David Claud Graham Davies was born in Llanrwst in 1892. His parents were Thomas John Davies and Annie Louisa (nee Graham) who married at Weston Point in Cheshire in 1890. A younger son James Reginald was born in 1893 and it is possible that Thomas John died in 1894, aged 46.
In 1901 census Annie L Davies head, widow, aged 35 was a Boarding house keeper at 25 Albert Road, South Manchester. She was born in Birkenhead. David was aged 9 and James 8, both born Llanwrst One of several lodgers was Hynek Zaloudek, a ladies tailor, born in Bohemia.
Later that year Annie married her lodger and by 1911, she was living at 72 Mostyn St, Llandudno, N Wales. Two children, Robert and Herbert were listed, and stepson James Reginald Davies an engineering student aged 18. Hynek Zaloudek cannot be found. David (listed as Claude) was boarding with Alfred William Smith at 23 Charlotte Street, Rugby. He was aged 19 and, along with three other young men, was an electrical engineer at British Thompson Houston Co.
By the time the war started Claud Davies was charge hand in the Electrical Laboratory at the B.T.H Works. During his stay in Rugby, he distinguished himself as an athlete. He was a very useful member of the Rugby Hockey Club; he was a motor cyclist, and also distinguished himself as a runner, winning numerous prises at the B.T.H and other sports. He was very popular among his numerous friends.
Whilst going through an electrical course at Bangor University, he joined the Officers’ Training Corps there, and got his certificate as a lieutenant. On coming to Rugby he, of course, gave up his connection with the corps; but early last year (1914) he received a communication from the War Office asking if he would care to join the Officers’ Reserve. He agreed to do so, was re-examined, and accepted. Subsequently he was gazetted as a second lieutenant, and was called to Woolwich early in September. He went to the front on December 11th, being attached to the 1st Siege Battery.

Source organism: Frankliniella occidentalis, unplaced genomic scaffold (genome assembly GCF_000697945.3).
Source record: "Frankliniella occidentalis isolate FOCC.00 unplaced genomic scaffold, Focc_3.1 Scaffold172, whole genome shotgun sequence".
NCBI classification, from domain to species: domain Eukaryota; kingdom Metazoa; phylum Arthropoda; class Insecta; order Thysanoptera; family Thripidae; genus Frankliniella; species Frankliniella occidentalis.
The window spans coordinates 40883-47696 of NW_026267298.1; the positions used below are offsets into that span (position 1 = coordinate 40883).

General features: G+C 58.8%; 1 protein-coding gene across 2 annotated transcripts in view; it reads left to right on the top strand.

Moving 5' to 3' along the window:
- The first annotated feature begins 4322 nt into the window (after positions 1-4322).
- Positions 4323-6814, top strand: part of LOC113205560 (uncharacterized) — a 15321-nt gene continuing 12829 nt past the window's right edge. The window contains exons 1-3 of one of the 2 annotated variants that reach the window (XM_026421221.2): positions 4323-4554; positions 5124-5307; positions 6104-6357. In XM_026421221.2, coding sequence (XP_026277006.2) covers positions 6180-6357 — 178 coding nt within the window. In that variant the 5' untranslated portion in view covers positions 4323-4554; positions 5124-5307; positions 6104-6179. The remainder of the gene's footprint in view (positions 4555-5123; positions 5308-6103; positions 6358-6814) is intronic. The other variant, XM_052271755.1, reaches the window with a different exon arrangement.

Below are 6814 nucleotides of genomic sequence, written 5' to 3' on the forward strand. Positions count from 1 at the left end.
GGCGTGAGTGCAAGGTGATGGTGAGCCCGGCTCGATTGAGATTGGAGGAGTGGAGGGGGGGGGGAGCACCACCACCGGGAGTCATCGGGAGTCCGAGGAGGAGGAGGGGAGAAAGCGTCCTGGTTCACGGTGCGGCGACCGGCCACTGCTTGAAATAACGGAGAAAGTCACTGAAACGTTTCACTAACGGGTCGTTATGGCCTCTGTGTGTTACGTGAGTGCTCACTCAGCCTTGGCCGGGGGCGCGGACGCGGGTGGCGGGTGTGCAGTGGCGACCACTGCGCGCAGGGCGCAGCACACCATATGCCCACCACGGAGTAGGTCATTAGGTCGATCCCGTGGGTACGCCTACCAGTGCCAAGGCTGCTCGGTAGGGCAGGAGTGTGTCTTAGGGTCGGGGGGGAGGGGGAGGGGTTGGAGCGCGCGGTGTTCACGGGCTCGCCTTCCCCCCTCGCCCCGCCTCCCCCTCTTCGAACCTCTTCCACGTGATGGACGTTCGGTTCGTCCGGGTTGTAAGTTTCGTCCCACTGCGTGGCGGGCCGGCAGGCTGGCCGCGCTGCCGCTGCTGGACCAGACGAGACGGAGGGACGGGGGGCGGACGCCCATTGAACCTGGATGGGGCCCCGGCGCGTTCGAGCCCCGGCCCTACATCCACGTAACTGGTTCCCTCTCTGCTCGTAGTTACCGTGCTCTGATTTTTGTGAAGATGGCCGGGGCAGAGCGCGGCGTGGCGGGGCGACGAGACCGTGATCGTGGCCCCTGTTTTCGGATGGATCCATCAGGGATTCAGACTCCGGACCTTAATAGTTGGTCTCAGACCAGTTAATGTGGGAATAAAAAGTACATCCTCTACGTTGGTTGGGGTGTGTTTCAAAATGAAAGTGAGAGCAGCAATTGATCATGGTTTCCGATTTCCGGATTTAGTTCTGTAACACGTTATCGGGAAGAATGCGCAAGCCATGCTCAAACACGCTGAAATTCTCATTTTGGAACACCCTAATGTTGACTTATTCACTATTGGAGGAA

David Claud Graham Davies 2nd Lieut 1st Siege Battery Royal Garrison Artillery died of wounds in the field hospital. He was buried in the Town Cemetery, Bethune.
A report in the Rugby Advertiser of 22nd Mar 1915 states:
Previous to receiving his fatal wounds, Lieut Davies had several hair breadth escapes. Comrades had fallen all around him; his food even had been shot away, and he had had to subsist for a day on concentrated tablets. In his letters to friends he had expressed amazement that he should have escaped, but the communications to his mother were more guarded in tone. With the sad tidings of his death on Saturday came a letter, written on the 13th inst, stating that he was very busy and had had little sleep. He described a good meal that had just been provided, and said he expected to be fighting right through the night, and then would have a long sleep – a prediction that has unfortunately proved only too true. Second Lieut Davies was 23 years of age. He has a brother who is also at the war, but attached to a different battery.
He was awarded Victory medal, British War Medal and 15 Star.
David Claud Graham Davies appears on the BTH Memorial, as well as the Rugby Memorial Gates
His mother appears in early Rugby directories as Mrs A L Zaloudek, later as Mrs Davies of 15 Holbrook Avenue, Rugby.
RUGBY REMEMBERS HIM